@bman33: although when air enters the fluid after being upside down I think it’s usually because air was already inside the master cyl rather than coming from around the bladder. Also, when the bike is upside down I think air can suck into the system through piston seals, especially if fluid is low or pads are worn. And if the storage space has cold/warm cycles.
  • 2 0
 We'll soon be an 11 bike family, and maybe go up from there if I give in to my desire to get a fat bike, and my son a Salsa Journeyman 24. I'm going to have to start getting creative with storage...
  • 6 3
 2 big mtb garage tours missed that should have been included:

Seth from Berm Peak (aka seth's bike hacks)
Ken Block
  • 4 2
 They do have cool garages but neither of them are professional bike riders.
  • 3 2
 @kleinschuster: does Seth get paid to ride his bike? I bet his salary is right up there, or even past, everyone shown above. Just because you don’t race doesn’t mean you’re not a pro.
  • 5 0
 @stevemokan: Seth doesn't get paid to ride his bike. Seth gets paid to make YouTube videos about riding bikes. It's subtle but there is a definite difference.
  • 1 0

I am not disagreeing with you however I would say Joe Barnes is more well known for his youtube stuff rather than being a racer.

  • 1 0
 @stevemokan: Not right now. Seth gets paid to go under the knife until that leg of his gets settled.
  • 1 0
 @stevemokan: Fully agreed about Seth's professionalism. To his credit, he's now giving back to the local community in NC with a community-focused bike park that he's helping to drive into existence, and he has certainly shown everyone (in the same way that Gwin has or Rémy does or Minnaar does or Peaty is now doing in the wider business of bikes) what a professional sponsorship/income-generating portfolio looks like. Anyone riding bikes for a living can take something from Seth's polish, sponsor-friendly presentation, intelligence, background in a marketable job skill (IT - which has also helped his content enormously), production quality on YouTube, and general ambition in the industry. Regardless of whether Seth ever enters a major race (unlikely), his rising tides of outward-facing professionalism stand to lift all sails. MTB has major-league talent; if salaries are ever going to match other sports it couldn't hurt to ape the practices of the biggest earners in the other sports. Seth essentially does as much - even though he isn't a competitor! That's saying something. It's hard not to respect Seth overall, and I think it would be foolish for any young rider serious about making a living on a bike to not emulate him in a number of important ways. Rémy seems to run a tight ship out in BC. Same goes for Eric Porter, a classy, marketable guy and a close Seth friend.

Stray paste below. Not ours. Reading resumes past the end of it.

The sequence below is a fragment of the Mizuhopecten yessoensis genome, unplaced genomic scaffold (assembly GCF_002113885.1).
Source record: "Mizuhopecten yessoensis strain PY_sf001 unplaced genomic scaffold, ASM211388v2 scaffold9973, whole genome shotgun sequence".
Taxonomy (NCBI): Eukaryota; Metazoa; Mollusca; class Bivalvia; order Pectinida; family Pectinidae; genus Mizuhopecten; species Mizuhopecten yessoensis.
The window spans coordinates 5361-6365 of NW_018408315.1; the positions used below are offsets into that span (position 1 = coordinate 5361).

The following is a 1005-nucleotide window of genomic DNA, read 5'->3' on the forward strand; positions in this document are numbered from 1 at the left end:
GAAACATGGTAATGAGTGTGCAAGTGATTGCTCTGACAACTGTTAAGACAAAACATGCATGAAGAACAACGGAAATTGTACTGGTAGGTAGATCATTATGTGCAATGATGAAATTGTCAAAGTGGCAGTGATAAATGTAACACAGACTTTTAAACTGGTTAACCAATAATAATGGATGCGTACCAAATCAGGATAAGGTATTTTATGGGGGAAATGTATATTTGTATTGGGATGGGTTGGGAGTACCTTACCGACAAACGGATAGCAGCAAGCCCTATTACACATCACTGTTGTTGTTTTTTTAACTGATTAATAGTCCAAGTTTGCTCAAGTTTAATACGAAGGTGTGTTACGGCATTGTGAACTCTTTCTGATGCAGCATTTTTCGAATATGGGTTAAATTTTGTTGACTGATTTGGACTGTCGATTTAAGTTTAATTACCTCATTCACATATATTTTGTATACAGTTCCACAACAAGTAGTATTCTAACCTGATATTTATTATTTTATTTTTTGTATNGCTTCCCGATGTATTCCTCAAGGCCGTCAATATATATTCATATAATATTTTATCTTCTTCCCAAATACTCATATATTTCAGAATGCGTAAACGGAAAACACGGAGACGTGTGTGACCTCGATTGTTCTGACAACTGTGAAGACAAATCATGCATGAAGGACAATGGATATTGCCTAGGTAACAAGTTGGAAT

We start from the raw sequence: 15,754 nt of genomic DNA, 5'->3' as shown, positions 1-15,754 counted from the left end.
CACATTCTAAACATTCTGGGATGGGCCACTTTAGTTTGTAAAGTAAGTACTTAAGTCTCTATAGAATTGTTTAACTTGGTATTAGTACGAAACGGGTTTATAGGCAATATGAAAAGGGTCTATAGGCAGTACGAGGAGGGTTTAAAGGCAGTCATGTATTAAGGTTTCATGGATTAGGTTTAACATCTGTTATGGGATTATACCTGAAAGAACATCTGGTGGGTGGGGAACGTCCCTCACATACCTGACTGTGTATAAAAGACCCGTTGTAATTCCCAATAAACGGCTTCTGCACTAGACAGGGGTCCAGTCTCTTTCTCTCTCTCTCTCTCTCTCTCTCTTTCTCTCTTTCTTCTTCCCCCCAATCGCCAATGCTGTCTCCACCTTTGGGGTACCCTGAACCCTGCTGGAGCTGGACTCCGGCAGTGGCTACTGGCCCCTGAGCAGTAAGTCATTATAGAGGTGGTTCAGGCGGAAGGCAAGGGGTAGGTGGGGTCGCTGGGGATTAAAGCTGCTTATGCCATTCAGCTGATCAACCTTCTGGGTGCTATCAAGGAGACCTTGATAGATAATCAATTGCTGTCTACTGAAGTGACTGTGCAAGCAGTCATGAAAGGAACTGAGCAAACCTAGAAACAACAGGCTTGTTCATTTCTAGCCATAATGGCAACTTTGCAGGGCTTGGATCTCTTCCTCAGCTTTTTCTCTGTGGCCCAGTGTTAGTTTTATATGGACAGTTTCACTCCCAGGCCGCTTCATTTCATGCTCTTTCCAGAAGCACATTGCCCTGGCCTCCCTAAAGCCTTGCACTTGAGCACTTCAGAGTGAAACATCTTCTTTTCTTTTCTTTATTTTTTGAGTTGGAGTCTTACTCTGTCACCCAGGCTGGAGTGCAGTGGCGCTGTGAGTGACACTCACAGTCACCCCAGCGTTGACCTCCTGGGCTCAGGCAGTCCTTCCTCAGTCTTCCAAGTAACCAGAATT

• 4 0
 Eric Porter’s house, for the win.
  • 3 0
 Blake Samson (Sp?) did a great series on the garage workspace on GMBN if you're interested in these viseos
  • 2 0
 Sounds decent
  • 1 0
 @McArdle: Yea, he totally rebuilt the inside of his garage.. It was a really good mini series of videos
  • 1 0
 @cky78: You just find it on YouTube?
  • 1 0

I am impressed with his carpentry skills tbh... good episodes to watch
  • 2 0
 @cky78: awesome cheers, I’m 3 episodes deep and hooked!
  • 1 0
 @McArdle: Awesome! Blake does really good work! I mean I'm no carpenter, but his work looks great
  • 4 0
 lol id love to see a sam pilgrim garage tour, i bet its a disaster
  • 3 0
 Joe Barnes' place is my inspiration for the next shop
  • 1 0
 I’d like to see Peaty or Warner’s garages, Hans Rey has an absolutely unreal garage!! Think he has every bike he’s ever ridden still
  • 1 0
 Eric Porter for the win!! World class rider and toys to back it up! Can't wait to build my dream garage this year and will be incorporating MANY of this guys ideas!!
  • 1 0
 Not one comment on subway tile in a garage shaming my barely skimmed unfinished drywall and lame lighting tones. Fabioso I say.
  • 1 0